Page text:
Local young professional snags state award

  • By Kelly Sullivan
  • Monday, April 18, 2016 8:47pm
  • News

Jonathan Taylor, owner of Soldotna’s Artistic Puppy Creative, was named the first Young Professional of the Year at the inaugural statewide young professionals summit.

The Young Professionals Group, based out of the Anchorage Chamber of Commerce, has more than 400 active members throughout Alaska and hosted the meeting April 1-2 in Anchorage. Pamela Parker, programs coordinator for the Kenai Chamber of Commerce and Visitor Center, said Taylor’s award put the central Kenai Peninsula on the map less than a year after the Kenai Young Professionals really took root.

“Jon has really been integral in this process,” Parker said. “The people he knows in the community and way he presents information to people brought so many people to the table, and they keep coming back.”

The group’s first event was in November and 40-plus people packed the Odies Deli at the Kenai Municipal Airport, Parker said. Since the kickoff, membership has steadily risen to 70 active members, who span the age range for all young professionals 21 through 39 years old, she said.

Taylor, who is also the chairman of the KYP’s Advisory Council, said he has been continuously impressed with the variety of the workforce represented by attendees. Many are supporting secondary businesses while moving forward in their primary career, for example one member works for Tesoro, and keeps up an aerial photography business on the side, he said.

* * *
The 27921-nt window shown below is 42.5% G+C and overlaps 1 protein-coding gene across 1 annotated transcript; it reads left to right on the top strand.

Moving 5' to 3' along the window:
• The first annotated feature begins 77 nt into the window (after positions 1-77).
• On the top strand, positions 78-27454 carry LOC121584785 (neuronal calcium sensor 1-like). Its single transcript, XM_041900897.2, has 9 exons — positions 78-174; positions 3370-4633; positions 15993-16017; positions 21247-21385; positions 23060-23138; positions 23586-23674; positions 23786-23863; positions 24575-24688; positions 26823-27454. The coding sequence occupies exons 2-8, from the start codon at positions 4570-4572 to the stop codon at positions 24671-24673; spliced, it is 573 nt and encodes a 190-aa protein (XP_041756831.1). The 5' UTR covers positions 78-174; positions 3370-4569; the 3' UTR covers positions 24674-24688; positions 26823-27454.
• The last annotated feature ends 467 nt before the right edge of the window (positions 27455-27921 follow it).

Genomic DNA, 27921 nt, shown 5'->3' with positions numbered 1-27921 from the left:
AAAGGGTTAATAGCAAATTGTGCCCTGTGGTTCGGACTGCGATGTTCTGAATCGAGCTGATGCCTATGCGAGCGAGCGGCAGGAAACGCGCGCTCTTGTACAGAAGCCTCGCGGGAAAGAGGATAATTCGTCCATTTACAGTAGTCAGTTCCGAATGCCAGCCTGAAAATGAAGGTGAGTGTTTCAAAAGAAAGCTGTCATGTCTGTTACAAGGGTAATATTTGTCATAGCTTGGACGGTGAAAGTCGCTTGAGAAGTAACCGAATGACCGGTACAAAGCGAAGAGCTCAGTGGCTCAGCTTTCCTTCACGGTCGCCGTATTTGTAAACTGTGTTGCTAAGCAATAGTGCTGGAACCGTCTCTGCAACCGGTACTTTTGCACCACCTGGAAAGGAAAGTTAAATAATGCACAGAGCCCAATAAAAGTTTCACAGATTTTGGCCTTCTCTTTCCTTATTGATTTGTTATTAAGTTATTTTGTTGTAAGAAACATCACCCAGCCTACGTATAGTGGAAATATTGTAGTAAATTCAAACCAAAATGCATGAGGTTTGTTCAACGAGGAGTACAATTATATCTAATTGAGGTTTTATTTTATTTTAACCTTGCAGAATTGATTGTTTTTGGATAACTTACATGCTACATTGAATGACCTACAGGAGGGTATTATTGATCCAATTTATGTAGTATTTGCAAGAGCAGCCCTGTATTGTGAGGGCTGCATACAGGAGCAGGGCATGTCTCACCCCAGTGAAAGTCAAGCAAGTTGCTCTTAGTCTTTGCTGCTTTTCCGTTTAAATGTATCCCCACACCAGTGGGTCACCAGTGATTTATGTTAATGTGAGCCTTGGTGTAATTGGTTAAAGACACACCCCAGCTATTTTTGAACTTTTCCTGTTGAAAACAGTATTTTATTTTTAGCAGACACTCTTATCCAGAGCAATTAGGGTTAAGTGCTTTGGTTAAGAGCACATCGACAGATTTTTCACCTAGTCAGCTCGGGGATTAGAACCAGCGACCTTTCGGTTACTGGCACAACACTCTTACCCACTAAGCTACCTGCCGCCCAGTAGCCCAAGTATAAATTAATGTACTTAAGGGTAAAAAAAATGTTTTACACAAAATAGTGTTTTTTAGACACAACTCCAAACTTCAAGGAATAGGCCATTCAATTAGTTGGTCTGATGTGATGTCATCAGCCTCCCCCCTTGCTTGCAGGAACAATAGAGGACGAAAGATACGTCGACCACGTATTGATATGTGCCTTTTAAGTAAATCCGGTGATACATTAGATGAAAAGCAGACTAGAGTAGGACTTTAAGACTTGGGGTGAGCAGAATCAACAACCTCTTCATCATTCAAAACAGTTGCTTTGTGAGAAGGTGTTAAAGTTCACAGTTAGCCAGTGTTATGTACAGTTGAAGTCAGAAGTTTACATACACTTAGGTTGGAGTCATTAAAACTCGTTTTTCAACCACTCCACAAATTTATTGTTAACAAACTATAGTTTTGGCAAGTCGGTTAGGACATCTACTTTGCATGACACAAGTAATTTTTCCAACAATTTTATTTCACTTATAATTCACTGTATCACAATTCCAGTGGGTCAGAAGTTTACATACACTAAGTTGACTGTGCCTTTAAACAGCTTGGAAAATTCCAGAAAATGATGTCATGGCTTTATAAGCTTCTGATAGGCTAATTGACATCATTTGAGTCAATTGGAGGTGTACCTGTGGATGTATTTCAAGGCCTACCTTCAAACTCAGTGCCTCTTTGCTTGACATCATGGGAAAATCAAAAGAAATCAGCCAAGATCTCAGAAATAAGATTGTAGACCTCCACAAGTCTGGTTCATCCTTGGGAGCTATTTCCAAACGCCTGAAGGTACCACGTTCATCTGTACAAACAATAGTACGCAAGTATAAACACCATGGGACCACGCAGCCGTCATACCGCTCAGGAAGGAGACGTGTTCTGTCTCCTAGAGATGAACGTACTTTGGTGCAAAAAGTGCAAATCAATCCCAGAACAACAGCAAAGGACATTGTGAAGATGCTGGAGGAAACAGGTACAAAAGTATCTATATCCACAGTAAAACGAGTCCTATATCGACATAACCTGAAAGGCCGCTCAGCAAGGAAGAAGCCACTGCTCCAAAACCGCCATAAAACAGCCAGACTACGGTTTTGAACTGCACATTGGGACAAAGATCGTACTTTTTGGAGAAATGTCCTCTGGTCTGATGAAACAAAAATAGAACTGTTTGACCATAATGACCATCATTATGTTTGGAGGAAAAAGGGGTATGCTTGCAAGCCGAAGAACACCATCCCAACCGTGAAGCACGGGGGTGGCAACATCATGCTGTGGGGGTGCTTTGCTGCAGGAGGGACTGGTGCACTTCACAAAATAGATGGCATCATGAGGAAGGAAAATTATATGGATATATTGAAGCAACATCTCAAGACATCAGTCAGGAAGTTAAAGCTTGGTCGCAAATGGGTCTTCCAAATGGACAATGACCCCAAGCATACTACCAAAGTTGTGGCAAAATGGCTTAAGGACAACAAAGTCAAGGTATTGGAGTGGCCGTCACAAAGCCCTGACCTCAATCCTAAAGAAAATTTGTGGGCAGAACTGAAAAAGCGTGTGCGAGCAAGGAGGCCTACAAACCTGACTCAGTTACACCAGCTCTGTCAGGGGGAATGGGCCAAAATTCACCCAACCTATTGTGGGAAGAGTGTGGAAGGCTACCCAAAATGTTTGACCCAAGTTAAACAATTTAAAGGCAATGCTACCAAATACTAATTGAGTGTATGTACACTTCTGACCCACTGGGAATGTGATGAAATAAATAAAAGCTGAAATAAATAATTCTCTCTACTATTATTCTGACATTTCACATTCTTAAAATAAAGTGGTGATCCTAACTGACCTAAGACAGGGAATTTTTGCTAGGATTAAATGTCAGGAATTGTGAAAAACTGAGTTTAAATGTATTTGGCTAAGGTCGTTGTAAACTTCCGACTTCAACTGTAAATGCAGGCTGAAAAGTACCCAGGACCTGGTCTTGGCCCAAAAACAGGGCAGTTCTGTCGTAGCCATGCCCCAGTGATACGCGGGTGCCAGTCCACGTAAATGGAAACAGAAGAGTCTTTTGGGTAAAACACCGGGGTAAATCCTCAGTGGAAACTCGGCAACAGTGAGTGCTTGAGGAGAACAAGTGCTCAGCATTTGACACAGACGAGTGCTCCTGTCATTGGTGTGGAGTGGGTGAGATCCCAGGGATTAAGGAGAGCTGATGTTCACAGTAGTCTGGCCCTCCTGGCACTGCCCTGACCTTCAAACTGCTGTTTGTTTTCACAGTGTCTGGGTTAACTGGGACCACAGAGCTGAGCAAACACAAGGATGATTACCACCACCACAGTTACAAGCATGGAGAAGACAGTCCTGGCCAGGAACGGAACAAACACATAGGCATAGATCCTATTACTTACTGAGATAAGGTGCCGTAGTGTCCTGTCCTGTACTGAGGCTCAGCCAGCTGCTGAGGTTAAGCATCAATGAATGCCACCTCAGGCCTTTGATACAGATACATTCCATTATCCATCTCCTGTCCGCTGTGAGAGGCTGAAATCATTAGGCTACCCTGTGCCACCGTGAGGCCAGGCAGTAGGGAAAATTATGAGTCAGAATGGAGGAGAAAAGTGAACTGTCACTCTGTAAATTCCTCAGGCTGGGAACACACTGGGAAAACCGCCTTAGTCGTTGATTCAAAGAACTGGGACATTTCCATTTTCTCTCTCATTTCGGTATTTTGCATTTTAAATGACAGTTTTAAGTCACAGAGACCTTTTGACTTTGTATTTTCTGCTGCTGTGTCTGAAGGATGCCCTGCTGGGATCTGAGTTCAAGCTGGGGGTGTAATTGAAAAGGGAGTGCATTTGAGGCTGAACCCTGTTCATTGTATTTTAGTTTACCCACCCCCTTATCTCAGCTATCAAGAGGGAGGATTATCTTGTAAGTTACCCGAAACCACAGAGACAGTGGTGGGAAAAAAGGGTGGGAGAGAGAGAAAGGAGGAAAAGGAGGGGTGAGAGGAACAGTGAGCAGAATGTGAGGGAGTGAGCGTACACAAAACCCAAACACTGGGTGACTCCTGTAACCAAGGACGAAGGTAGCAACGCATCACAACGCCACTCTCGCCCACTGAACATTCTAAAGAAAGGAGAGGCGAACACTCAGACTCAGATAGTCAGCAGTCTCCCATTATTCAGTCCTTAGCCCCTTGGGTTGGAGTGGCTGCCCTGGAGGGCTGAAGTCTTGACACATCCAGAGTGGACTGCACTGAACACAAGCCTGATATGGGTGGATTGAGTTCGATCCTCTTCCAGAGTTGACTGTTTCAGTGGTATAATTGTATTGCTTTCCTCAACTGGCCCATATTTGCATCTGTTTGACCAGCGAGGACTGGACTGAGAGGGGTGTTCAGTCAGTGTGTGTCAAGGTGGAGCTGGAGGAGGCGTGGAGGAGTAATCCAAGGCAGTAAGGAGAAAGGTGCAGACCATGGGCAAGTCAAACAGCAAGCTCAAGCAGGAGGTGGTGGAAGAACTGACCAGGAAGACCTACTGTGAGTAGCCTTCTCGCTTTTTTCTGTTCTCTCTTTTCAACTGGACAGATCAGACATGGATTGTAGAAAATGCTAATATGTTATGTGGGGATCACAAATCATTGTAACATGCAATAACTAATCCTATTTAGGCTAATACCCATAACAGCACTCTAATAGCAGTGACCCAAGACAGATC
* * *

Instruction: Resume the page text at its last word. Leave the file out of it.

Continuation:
“There are people who come who are about to age out of the program,” Taylor said.

“People see value in connecting with the young professionals group.”

He said the older members are bridging the gap between established and upcoming community professionals, which was one of the main goals the group was formed to accomplish.

By 2020, it is projected that one in four residents on the Kenai Peninsula will more than 60 years old, Parker said. A big gap exists between the established and fledgling business owners, she said. That is why building a supportive network for those looking to be a part of Kenai’s future are important right now, she said.

Taylor said the main focus for starting the group was to connect young professionals with other young professionals who could offer support to and trade tips with one another. By creating these connections they are also planning for a bigger picture, which is the long-term viability and health of the local economy, he said.

Parker and Taylor said another objective of the young professionals is to teach each other the importance of giving back to the community as well, which is one of the reasons Taylor snagged the award this year.

He said the YPG wanted to see how a business or young professional has impacted their community beyond the pursuit of the “bottom line.”

“A lot of people see the future of the economy as this age group,” Taylor said. “How awesome is it to unite now and plot the road ahead.”

Reach Kelly Sullivan at kelly.sullivan@peninsulaclarion.com

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